inbox 13 (Winter is the Quiet Time)

Winter is the quiet time, when few venture back to see me. Sometimes on Sundays, cross-country skiers happen by. Wow, you live here? What do you do for …? I shush them; listen, the jays are fighting.
Snowshoe hares make a daily pilgrimage searching for my garden, now buried deep beneath the snow. Nothing for you here, I whisper. The berries have been picked and turned to jam, which I will not share with you.
A week’s wood to split:
Felling, stacking, and burning —
Three times it warms me.
(haibun by David Sinex)

9 Responses to “inbox 13 (Winter is the Quiet Time)”

  1. John Dougill Says:

    It’s odd to have a winter poem while we’re in the midst of summer, but perhaps we can be thankful for the cooling effect in these hot and humid days. The last line of the haiku makes us pause and think, which I like, and the differing rhythm of the three lines has a very pleasing effect. I like too the interaction in the prose passage of the writer with others, and the way the two parts complement each other. The one word which troubled me was ‘pilgrimage’ as I couldn’t help wondering if it was suitable in this instance of foraging for food. It stands out because the words of the haibun are so carefully chosen, and there’s a delicate appropriateness about them. It seems mean-spirited not to share jam with animals on a pilgrimage, producing a bitter effect which I’m sure was unintended. Great title though, and I really enjoyed the quietly thoughtful feel of the haibun.

    • John,

      Thank you for taking the time to read and comment on my poem.

      I write Haiku and Tanka almost everyday; Haibun much less often. I had just found this site, and this was my first post. To me, Haibun is like dressing in one’s “Sunday best”, it’s was a special occasion, and so I chose the second most recent one I had written. The newest one (Spring themed, I might add) is under consideration elsewhere.

      I feel the word ‘pilgrimage’ was well chosen. In a sense every person, every animal, is a pilgrim traversing through life. Sometimes we don’t notice, because we are so focused on the immediate. I believe the Latin root of the word is an outsider, a traveler, a foreigner, in Japanese, 異邦人, ihojin. (I love that word.) Not to seem blasphemous, but people often make religious pilgrimages because they want something from their God. After a short period of euphoria, they return, prayers unanswered. The hares reminded me of that.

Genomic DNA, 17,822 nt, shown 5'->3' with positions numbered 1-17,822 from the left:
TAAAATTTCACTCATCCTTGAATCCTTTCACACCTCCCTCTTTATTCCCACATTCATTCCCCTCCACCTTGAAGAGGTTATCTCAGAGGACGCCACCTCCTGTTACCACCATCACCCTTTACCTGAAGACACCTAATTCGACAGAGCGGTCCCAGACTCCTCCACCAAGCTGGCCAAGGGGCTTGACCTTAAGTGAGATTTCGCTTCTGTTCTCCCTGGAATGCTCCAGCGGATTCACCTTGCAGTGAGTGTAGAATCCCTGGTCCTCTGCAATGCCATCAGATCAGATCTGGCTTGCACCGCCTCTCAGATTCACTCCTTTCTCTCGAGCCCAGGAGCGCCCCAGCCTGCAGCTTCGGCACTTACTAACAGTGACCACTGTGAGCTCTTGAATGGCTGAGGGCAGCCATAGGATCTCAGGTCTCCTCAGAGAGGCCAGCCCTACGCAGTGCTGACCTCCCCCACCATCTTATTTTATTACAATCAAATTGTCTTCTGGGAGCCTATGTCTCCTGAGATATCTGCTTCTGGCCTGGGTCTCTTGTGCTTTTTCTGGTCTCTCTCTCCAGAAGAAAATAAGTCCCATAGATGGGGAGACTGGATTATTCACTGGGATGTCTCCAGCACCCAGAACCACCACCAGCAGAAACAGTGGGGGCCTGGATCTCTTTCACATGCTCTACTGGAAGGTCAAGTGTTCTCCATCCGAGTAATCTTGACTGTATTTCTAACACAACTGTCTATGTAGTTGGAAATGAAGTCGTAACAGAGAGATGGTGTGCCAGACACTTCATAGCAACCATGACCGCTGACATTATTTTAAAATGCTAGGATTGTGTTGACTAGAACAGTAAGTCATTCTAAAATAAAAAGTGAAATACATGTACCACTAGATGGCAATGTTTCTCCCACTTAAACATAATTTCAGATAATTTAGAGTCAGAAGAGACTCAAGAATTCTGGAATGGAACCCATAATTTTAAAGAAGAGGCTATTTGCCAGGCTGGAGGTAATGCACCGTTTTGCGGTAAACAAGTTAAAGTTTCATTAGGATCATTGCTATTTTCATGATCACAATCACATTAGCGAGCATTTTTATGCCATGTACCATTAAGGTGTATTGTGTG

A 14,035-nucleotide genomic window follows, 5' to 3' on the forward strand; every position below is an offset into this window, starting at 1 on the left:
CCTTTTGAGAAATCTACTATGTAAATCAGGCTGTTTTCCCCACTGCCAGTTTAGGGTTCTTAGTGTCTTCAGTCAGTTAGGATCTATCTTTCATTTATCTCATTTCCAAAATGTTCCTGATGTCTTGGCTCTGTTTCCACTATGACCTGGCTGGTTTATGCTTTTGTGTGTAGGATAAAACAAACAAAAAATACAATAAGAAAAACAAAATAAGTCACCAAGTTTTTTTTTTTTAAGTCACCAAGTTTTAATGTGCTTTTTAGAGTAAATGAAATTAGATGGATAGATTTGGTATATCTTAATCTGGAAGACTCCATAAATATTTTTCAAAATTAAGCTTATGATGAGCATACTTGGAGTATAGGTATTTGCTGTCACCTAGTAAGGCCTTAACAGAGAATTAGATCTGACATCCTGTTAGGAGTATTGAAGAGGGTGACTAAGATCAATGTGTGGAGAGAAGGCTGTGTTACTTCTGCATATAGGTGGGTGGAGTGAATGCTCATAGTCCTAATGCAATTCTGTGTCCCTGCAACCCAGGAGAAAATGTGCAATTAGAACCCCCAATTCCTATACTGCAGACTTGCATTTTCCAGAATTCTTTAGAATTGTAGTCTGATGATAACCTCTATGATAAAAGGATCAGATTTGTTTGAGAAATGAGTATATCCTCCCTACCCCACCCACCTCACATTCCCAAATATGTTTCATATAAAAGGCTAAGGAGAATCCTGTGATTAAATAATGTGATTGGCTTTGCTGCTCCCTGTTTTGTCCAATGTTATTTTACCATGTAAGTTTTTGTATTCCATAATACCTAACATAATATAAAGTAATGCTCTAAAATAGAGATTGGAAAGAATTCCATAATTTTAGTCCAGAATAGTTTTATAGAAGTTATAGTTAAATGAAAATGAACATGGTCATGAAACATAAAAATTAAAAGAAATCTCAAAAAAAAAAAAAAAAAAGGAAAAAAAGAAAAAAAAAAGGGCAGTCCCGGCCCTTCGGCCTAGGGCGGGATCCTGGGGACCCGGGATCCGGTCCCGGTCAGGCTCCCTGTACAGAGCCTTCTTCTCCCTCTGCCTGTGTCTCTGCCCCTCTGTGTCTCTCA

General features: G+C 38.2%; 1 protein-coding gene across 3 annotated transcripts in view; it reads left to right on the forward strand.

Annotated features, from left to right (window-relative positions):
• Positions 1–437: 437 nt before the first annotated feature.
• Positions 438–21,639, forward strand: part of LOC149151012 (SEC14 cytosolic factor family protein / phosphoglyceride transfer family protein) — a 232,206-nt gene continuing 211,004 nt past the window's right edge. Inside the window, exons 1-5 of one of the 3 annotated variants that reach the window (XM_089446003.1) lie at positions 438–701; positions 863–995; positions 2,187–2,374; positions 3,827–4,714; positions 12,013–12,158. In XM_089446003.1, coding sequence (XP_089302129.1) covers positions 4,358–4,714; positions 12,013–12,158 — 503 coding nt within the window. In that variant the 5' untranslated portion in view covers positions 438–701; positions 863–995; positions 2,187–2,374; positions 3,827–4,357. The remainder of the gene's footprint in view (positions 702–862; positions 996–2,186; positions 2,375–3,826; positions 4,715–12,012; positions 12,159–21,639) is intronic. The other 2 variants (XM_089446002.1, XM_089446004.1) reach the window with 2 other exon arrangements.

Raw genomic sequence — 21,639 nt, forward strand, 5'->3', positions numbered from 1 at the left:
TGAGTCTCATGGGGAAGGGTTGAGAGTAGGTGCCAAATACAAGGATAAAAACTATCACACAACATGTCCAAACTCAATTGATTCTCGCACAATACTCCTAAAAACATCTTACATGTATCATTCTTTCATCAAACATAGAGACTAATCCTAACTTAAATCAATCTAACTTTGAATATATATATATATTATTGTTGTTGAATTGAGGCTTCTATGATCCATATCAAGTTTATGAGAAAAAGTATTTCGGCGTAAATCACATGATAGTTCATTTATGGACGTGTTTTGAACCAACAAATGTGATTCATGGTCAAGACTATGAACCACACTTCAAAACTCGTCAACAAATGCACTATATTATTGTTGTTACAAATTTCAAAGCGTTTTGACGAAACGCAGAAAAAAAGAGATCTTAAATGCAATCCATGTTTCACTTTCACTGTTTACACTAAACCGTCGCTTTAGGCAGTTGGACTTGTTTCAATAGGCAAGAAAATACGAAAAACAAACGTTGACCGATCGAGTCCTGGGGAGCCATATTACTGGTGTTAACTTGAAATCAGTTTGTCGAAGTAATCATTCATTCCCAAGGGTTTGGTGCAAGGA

As for sharing the jam, the glib answer would be I really doubt they eat jam. Trust me, the hares, the cabbage worms, and a variety of other critters feed well in my garden other times of the year, and never once offer to pitch in with the work.


  2. A great winter haibun, indeed! The author captures a typical winter scene with the deftness of the sculptor, with well-chosen expressions to transport us in the midst of the season! Just one question, though…Why “three-times” and not just “three times” or “thrice”? And I have no problem with the author not wanting to share his berries with the animals…it’s a matter of survival, I assume!

    • Keith,

      Thank you for your flattering comments. “Deftness of the sculptor”, I can live with that.

      Nice catch with the hyphen. I had made changes to the last line rendering it unnecessary, but didn’t think to remove it. It should be “Three times.”


  3. Beautiful! Vivid! And I love the repeated “sh” of “shush” and “snowshoe.”

  4. eiko yachimoto Says:

    I, too, liked Keith-san’s wording:”deftness of the sculptor”.

    David’san’s haibun reminded of Lady of Chatterley’s Lover a bit:–)

    thank you.

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